With tax season fast approaching, many agency owners and managers want to make changes to save time, money, and stress. Tax planning is one of the most effective and efficient ways to do this.
However, determining whether an activity qualifies as a tax-planning strategy requires considering the facts and circumstances. A tax-planning approach may also impact the timing and character of income recognition.
Accelerate Your Income
Generally, year-end tax planning focuses on deferring income to a later year and accelerating deductions to minimize your overall tax burden. However, there are times when it is more appropriate to accelerate your income into this year to take advantage of the lower tax rates currently in effect.
Accelerating your income can be especially useful if you expect to be in a higher tax bracket next year due to a favorable filing status change, a divorce, or another factor. This strategy may also be beneficial if you are close to the threshold amount for the Additional Medicare Tax or Net Investment Income Tax.
In addition, accelerated income can be used to increase your charitable contribution limitation for the current year. This may be particularly helpful for higher-income taxpayers anticipating being subject to the increased top tax rate under President-elect’s proposed legislation.
Defer Income To A Later Year
Deferring income to a later year is a tax planning New York strategy that can help you save on current-year taxes. It can also be used to avoid the impact of capital losses on your taxable income.
Whether or not you defer income to a later year, consider other tax planning strategies. For instance, you can use a deductible interest expense election to capitalize certain expenses that would otherwise be deductible.
This strategy can be good if you expect to be in a lower tax bracket next year or anticipate a significant business reversal. It also can be helpful if you have substantial medical expenses. However, it would help if you always weighed the cost of deferring the deduction against the benefit of using it in a year when you’ll be in a lower tax bracket.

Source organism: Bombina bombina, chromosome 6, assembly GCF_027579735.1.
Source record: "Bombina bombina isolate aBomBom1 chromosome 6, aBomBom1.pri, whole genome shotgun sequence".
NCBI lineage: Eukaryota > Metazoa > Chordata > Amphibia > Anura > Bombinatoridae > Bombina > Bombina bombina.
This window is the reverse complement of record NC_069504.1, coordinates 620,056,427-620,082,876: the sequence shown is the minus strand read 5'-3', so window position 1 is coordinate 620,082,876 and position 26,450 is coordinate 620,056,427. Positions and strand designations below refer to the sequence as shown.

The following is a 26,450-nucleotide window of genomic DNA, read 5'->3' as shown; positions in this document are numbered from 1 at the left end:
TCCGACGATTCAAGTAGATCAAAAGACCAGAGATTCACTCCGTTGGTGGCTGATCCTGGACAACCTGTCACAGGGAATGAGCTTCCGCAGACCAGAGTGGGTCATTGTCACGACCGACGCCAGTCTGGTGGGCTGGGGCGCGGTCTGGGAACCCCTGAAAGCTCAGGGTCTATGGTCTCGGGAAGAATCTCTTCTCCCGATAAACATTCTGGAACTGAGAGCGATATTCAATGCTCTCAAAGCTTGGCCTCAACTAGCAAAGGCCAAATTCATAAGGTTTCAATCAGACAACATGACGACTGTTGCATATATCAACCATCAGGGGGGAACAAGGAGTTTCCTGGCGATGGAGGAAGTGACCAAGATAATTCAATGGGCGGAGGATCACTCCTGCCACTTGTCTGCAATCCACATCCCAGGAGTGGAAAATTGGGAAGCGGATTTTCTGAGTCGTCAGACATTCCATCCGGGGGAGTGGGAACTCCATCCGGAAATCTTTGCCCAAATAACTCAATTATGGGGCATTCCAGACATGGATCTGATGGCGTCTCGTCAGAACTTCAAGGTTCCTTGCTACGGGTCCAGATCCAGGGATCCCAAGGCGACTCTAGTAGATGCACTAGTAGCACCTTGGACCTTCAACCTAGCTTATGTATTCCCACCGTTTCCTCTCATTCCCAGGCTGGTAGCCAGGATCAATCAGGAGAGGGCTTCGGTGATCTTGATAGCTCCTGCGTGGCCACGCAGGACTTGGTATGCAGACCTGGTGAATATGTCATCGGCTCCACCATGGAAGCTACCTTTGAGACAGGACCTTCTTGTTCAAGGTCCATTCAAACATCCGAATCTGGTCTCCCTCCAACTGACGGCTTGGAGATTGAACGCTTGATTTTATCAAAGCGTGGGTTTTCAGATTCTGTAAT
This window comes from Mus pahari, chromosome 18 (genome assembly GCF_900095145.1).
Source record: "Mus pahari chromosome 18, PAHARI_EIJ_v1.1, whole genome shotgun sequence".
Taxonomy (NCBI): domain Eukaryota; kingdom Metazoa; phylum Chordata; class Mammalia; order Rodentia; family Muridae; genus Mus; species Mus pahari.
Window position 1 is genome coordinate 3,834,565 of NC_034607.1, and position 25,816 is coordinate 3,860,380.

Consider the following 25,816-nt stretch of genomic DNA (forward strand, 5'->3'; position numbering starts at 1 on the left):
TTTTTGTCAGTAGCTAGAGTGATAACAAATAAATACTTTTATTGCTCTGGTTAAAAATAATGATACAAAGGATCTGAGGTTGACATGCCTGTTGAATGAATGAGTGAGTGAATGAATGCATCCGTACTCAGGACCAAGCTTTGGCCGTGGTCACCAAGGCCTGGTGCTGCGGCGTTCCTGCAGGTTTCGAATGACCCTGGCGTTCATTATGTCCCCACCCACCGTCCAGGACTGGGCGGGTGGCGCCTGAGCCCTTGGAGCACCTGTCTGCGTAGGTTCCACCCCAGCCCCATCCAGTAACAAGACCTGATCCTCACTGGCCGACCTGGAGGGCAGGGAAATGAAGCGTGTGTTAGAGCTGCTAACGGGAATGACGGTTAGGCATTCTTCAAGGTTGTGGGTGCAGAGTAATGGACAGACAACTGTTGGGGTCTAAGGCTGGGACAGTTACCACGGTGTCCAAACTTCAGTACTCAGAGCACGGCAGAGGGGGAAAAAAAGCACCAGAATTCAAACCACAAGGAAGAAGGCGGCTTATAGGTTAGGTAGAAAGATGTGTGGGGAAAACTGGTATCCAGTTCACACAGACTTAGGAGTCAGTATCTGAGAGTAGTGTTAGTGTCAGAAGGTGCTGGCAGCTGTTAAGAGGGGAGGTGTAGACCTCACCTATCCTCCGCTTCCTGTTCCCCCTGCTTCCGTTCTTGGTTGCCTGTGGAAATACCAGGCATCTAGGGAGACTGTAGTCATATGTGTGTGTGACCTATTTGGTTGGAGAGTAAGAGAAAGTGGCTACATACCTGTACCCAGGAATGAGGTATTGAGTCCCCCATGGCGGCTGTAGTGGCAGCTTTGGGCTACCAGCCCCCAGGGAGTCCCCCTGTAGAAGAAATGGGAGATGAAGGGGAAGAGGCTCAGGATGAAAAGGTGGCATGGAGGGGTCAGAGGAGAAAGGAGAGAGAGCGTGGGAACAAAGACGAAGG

Donate To Nonprofits
Donating to nonprofits is a great way to support causes you care about. It feels good and motivates people to practice unselfish concern for others.
In addition to monetary donations, nonprofits appreciate in-kind contributions such as time and expertise. By providing in-kind donations, you can help alleviate some of the nonprofits’ stress while allowing them to use their funds more efficiently and effectively.
Donations to qualifying charities qualify for deductions from income taxes, reducing the amount of taxable income and potentially increasing your tax refund. To ensure your contributions are deductible, check the charity’s 501(c)(3) status with the IRS’ exempt organization search tool.
Set Up A Donor Advised Fund
Donor-advised funds are an increasingly popular way to give to charities you care about while maximizing tax deductions. They allow you to make an irrevocable donation of cash, securities, and other assets and then recommend grants from the fund over time.
These accounts can also be set up to accept non-cash gifts such as appreciated stock, real estate, and collectibles. These types of donations can be more difficult for charitable organizations to manage, so DAFs allow them to receive these non-cash gifts.
Donors should discuss setting up a donor-advised fund with their tax advisor to see how it might fit into their overall plan. In addition, some donors may want to consider taking advantage of a changing tax landscape to minimize their taxes.
Establish A Business Entity
If you’re considering starting a business, it’s essential to decide on the type of entity that best suits your needs. This affects everything from your tax burden to the paperwork you need to file.
For example, forming a sole proprietorship might be your best option if you’re a freelancer or consultant. You can use this structure as a “starter” until your business grows and generates more income.
Another common business entity is the limited liability company (LLC). This is a relatively new option that offers liability protection for its owners. The LLC also allows for flexibility in running the business and is relatively inexpensive to incorporate.